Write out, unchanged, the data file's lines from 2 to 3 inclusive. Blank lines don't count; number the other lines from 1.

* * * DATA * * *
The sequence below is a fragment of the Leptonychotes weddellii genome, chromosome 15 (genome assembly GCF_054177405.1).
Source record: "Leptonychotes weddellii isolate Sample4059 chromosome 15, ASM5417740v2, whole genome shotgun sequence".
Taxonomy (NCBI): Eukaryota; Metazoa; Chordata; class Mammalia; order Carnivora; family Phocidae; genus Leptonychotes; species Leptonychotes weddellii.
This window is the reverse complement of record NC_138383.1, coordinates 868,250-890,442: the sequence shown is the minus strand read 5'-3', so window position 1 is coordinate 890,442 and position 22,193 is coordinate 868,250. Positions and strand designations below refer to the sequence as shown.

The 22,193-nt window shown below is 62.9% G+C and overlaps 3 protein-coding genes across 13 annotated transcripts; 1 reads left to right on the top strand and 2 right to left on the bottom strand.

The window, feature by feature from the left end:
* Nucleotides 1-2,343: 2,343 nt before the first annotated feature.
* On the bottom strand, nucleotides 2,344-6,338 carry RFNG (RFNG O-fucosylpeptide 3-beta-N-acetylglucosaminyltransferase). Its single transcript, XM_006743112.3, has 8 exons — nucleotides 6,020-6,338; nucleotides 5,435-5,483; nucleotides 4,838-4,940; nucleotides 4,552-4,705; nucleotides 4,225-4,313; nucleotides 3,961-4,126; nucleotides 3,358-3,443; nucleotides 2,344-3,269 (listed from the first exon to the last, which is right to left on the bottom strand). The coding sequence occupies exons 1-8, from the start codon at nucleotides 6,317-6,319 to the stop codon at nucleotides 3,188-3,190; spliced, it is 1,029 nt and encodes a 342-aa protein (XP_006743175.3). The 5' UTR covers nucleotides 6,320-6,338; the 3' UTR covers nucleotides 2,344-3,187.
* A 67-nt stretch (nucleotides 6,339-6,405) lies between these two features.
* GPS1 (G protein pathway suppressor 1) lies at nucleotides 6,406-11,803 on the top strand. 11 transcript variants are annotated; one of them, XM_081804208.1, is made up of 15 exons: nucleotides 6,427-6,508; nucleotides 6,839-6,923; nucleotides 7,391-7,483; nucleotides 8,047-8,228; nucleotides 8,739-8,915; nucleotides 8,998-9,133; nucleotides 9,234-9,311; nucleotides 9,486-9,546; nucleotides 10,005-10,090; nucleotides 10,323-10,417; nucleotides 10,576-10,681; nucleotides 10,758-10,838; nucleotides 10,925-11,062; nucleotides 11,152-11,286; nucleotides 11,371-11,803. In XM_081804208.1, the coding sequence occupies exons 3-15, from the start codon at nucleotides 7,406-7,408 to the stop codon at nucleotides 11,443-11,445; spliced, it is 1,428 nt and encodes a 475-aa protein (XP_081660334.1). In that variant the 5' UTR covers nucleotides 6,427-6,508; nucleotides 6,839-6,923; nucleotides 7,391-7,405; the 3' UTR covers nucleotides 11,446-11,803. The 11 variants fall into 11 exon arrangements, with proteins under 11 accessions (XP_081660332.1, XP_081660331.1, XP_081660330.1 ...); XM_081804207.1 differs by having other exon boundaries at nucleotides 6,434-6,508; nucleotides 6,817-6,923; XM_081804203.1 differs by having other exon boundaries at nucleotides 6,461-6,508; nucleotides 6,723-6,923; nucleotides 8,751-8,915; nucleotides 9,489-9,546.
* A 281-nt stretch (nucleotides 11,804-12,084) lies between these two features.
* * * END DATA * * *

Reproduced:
Source record: "Leptonychotes weddellii isolate Sample4059 chromosome 15, ASM5417740v2, whole genome shotgun sequence".
Taxonomy (NCBI): Eukaryota; Metazoa; Chordata; class Mammalia; order Carnivora; family Phocidae; genus Leptonychotes; species Leptonychotes weddellii.